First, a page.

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Posted on in Bankruptcy
How to Spot a Debt Counseling Scam

When you are struggling with a large amount of personal debt, you might find yourself considering options that were previously unthinkable to lower your debt amount. Having to file for bankruptcy is a last resort for many people, who first explore options like strict budgeting, taking loans from friends and family members, or selling their possessions. After exhausting these options, some individuals seek help through debt counseling or consolidation services, hoping to alleviate their debt this way instead of having to file for bankruptcy.

If you are facing an unmanageable amount of debt, do not take this latter route until you have spoken with an experienced bankruptcy attorney. In many cases, these kinds of offers are scams. Disreputable individuals see the struggle and desperation that those in debt are facing and capitalize on it, lining their own pockets while pushing indebted individuals further away from financial independence. Do not become a victim of one of these scams. Not all credit aid organizations are scams. There are legitimate groups offering help to those in need – you just need to be able to weed through the scams to find them.

Are the Counselors Certified?

The United Neighborhood Organization is Potentially Facing Bankruptcy

The United Neighborhood Organization (UNO), the company behind the UNO Charter School Network, is potentially facing bankruptcy. UNO Charter School Network, once the most powerful Hispanic community group in Chicago, will potentially have to close six of its schools to remain financially solvent. These schools serve approximately 4,000 students from elementary through high school.

“We may have no option left than to file for bankruptcy,” CEO Rick Cerda wrote to the Chicago Sun-Times. When a large non-profit company like UNO files for bankruptcy, it is often the people who benefit from that organization's charity who suffer. In this case, this means the students and their parents who used UNO's schools. For a company like this, bankruptcy is a much different process than it is for an individual facing personal debt or a small business owner who is not making a profit. However, there are some similarities between them, mainly concerning the court's involvement to ensure that the bankrupt party's creditors are paid. To learn more about the different types of bankruptcy, contact an experienced bankruptcy attorney.

Selling Schools


Corinthian Colleges Bankrupt, Liable for $531 in Student Loans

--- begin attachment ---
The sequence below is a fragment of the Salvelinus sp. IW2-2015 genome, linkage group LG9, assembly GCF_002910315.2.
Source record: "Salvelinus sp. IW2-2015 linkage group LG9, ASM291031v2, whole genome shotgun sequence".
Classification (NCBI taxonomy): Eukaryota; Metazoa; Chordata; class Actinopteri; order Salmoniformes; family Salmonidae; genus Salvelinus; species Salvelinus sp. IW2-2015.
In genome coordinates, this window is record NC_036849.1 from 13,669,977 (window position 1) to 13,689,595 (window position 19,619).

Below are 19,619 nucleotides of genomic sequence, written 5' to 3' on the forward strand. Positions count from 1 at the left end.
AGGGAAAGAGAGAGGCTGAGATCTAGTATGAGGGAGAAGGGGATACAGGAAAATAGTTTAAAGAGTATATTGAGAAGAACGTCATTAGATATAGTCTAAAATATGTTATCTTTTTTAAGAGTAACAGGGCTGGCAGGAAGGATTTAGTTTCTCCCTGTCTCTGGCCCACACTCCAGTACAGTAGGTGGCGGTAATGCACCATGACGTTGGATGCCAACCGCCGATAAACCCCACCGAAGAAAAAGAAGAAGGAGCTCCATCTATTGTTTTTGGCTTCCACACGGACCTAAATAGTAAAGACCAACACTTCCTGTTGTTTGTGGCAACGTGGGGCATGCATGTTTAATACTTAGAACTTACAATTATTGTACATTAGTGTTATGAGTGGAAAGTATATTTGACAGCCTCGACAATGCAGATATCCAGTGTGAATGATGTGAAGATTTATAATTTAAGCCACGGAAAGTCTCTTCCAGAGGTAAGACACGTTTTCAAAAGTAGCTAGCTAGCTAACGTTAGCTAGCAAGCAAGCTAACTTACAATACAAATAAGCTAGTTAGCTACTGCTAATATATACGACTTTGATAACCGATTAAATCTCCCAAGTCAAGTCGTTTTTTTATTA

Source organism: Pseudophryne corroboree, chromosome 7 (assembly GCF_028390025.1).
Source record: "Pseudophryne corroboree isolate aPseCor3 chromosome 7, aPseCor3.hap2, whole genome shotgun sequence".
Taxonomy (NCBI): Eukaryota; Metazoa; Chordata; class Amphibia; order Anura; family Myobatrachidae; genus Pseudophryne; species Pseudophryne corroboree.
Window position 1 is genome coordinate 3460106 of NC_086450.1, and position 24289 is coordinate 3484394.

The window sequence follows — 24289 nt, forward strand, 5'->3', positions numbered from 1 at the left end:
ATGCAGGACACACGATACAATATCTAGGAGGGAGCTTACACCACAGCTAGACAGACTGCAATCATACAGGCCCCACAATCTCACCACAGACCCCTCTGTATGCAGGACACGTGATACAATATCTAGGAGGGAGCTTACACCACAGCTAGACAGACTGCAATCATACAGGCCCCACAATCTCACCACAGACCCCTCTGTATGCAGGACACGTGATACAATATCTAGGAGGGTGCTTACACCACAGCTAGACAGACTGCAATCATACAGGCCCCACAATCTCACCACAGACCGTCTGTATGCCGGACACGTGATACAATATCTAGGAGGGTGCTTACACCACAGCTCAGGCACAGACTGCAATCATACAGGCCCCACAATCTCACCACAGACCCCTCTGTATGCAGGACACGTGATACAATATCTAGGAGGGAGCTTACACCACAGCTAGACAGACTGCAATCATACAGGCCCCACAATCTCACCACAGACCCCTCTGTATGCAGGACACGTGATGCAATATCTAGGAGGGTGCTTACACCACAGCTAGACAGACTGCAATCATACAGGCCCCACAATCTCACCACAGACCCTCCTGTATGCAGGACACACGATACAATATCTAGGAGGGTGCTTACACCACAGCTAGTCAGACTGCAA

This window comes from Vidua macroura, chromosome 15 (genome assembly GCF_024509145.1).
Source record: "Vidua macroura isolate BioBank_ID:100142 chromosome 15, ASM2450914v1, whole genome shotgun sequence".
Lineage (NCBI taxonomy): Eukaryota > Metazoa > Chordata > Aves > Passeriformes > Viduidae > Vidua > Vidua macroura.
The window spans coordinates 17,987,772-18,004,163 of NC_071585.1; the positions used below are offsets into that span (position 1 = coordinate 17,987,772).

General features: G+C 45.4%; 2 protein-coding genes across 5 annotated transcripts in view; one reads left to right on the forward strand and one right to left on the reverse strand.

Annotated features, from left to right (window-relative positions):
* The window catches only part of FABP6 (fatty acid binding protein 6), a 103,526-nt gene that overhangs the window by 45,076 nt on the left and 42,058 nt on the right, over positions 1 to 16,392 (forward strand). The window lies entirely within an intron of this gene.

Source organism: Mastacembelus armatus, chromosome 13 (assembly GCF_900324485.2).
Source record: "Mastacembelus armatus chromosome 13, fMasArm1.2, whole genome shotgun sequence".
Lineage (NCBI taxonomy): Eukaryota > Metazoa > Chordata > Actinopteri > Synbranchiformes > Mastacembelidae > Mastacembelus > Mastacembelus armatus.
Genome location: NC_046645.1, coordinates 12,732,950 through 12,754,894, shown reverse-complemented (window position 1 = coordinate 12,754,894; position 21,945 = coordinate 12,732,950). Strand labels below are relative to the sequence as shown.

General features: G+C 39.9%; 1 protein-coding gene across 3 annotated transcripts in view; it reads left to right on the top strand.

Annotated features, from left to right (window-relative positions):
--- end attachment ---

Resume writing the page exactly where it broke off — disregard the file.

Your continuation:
Corinthian Colleges, Inc., the parent company behind various for-profit colleges including Everest University, Rochester Business Institute, National Institute of Technology, and various other colleges and programs, filed for Chapter 11 bankruptcy in 2015. This bankruptcy came after years of investigations into unlawful conduct by the company, with multiple former students and student groups alleging that the company used exaggerated claims and other predatory marketing tactics to lure students into its programs, promising them career success while dispersing private student loans with interest rates as high as 15%.

Corinthian College's campuses in the United States and Canada closed in 2015. Now the company finds itself navigating bankruptcy court and liable for $531 in student loans. Bankruptcy can be a way to eliminate some debts, but it comes with the loss of financial autonomy and a lowered credit score. If you are a business owner considering filing for Chapter 11 bankruptcy, talk about your plan with an experienced bankruptcy attorney before making any drastic moves.


Posted on in Bankruptcy

I Filed for Bankruptcy: Now What?

You made an important decision about managing your debt. You filed for bankruptcy. Whether you filed for Chapter 7 or Chapter 13 bankruptcy, you sought help from the court to get your debt under control. Now, here you are after bankruptcy. You might not know how to live without debt or how to avoid going into debt again. If this is the case, do not be afraid. You can regain control of your life by learning how to move on from bankruptcy by working with an experienced bankruptcy attorney.

Once you have finalized your bankruptcy, you will need to develop a plan for moving forward with your purchasing and managing any new debt you accrue. If you filed for Chapter 13 bankruptcy, you can continue to use the budget plan you developed with your court trustee as you move forward. Other issues to consider include:

American Apparel Seeks Chapter 11 Bankruptcy Protection

American Apparel, the popular brand of American-made casual wear, filed for Chapter 11 bankruptcy in October of 2015. The term “Chapter 11 bankruptcy protection” can be a bit misleading – the company did not file for anything that will protect it from bankruptcy. Rather, it filed for the type of bankruptcy that allows a company to reorganize to hopefully become profitable in the future.

Chapter 11 bankruptcy is a type of bankruptcy generally reserved for companies rather than individuals. In some rare cases, an individual may file for Chapter 11 bankruptcy, but usually an individual can only file Chapter 7 or Chapter 13. Business owners who are struggling with high amounts of debt are not tied to Chapter 11 – in some cases, Chapter 13 is a better choice for a small business owner who needs to reorganize his or her operation to repay debt. If you are struggling with any type of debt and considering filing for bankruptcy, discuss your case with an experienced bankruptcy attorney to determine which chapter is right for you and how to move forward with your plan.

What is Chapter 11 Bankruptcy?

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